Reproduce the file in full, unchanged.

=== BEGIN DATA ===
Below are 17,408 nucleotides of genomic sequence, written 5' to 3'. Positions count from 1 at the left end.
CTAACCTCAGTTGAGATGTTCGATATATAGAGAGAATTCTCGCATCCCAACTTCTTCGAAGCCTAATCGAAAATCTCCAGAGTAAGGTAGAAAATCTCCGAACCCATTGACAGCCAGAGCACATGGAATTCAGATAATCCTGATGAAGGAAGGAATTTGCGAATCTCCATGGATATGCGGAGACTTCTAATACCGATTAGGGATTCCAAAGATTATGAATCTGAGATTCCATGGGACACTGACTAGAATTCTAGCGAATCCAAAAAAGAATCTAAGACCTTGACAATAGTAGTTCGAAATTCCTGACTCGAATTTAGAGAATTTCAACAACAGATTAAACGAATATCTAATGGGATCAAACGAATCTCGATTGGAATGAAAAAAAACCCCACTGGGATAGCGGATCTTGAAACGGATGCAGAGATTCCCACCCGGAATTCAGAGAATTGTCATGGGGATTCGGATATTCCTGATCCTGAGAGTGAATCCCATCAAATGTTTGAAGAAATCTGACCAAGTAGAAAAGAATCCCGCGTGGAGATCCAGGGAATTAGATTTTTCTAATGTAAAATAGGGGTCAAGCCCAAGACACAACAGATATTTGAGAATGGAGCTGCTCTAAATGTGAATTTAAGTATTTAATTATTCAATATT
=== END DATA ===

Below are 17,408 nucleotides of genomic sequence, written 5' to 3'. Positions count from 1 at the left end.
CTAACCTCAGTTGAGATGTTCGATATATAGAGAGAATTCTCGCATCCCAACTTCTTCGAAGCCTAATCGAAAATCTCCAGAGTAAGGTAGAAAATCTCCGAACCCATTGACAGCCAGAGCACATGGAATTCAGATAATCCTGATGAAGGAAGGAATTTGCGAATCTCCATGGATATGCGGAGACTTCTAATACCGATTAGGGATTCCAAAGATTATGAATCTGAGATTCCATGGGACACTGACTAGAATTCTAGCGAATCCAAAAAAGAATCTAAGACCTTGACAATAGTAGTTCGAAATTCCTGACTCGAATTTAGAGAATTTCAACAACAGATTAAACGAATATCTAATGGGATCAAACGAATCTCGATTGGAATGAAAAAAAACCCCACTGGGATAGCGGATCTTGAAACGGATGCAGAGATTCCCACCCGGAATTCAGAGAATTGTCATGGGGATTCGGATATTCCTGATCCTGAGAGTGAATCCCATCAAATGTTTGAAGAAATCTGACCAAGTAGAAAAGAATCCCGCGTGGAGATCCAGGGAATTAGATTTTTCTAATGTAAAATAGGGGTCAAGCCCAAGACACAACAGATATTTGAGAATGGAGCTGCTCTAAATGTGAATTTAAGTATTTAATTATTCAATATT